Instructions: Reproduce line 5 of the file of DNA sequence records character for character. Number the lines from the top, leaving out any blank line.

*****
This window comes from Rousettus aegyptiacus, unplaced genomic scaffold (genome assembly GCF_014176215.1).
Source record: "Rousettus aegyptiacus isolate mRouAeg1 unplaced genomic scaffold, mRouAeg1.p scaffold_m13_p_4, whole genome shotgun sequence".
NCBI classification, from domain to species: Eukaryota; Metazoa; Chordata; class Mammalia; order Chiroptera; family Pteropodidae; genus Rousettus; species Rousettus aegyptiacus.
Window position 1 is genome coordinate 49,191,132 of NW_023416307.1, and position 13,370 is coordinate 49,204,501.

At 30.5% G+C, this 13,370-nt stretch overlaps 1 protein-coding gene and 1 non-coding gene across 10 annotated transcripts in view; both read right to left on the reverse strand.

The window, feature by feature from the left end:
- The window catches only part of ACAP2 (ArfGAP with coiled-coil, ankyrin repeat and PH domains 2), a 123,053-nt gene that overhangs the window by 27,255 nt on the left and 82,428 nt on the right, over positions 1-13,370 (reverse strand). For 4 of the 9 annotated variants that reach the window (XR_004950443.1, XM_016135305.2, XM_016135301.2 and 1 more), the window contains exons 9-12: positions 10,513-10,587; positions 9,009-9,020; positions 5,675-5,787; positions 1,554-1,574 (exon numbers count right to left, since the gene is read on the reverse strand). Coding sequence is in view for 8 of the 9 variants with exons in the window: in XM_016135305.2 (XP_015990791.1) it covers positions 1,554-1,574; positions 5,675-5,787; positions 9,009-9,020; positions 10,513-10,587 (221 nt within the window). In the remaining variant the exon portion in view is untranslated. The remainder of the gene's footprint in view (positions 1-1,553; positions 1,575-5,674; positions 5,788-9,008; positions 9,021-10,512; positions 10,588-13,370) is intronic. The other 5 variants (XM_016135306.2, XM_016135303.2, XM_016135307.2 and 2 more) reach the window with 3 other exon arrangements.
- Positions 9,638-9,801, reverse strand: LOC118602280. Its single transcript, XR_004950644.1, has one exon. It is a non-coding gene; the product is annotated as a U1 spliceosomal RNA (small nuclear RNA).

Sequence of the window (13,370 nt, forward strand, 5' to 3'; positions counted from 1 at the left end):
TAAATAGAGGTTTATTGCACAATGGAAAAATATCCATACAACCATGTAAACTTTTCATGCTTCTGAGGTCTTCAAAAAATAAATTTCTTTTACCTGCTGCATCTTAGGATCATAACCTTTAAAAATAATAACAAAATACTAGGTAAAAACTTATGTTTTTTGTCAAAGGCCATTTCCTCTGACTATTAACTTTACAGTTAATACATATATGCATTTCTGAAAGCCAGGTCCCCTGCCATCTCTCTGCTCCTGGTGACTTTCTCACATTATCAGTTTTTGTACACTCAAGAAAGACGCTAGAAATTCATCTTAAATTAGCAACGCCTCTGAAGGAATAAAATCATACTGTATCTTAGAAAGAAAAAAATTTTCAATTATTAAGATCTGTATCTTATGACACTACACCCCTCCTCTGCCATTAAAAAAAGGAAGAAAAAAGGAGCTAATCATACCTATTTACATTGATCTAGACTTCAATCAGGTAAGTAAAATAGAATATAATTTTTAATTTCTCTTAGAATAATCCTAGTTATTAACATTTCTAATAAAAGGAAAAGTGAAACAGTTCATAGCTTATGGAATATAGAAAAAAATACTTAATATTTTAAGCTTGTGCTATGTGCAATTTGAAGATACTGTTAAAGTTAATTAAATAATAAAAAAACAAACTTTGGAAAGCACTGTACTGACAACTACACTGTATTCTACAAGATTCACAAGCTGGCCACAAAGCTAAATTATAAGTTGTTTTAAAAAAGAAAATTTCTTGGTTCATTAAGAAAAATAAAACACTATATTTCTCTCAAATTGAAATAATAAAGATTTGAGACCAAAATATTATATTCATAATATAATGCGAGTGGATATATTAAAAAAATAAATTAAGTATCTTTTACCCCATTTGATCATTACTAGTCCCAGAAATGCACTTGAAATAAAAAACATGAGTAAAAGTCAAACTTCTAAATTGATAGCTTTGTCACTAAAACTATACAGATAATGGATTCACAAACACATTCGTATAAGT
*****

At 30.5% G+C, this 13,370-nt stretch overlaps 1 protein-coding gene and 1 non-coding gene across 10 annotated transcripts in view; both read right to left on the reverse strand.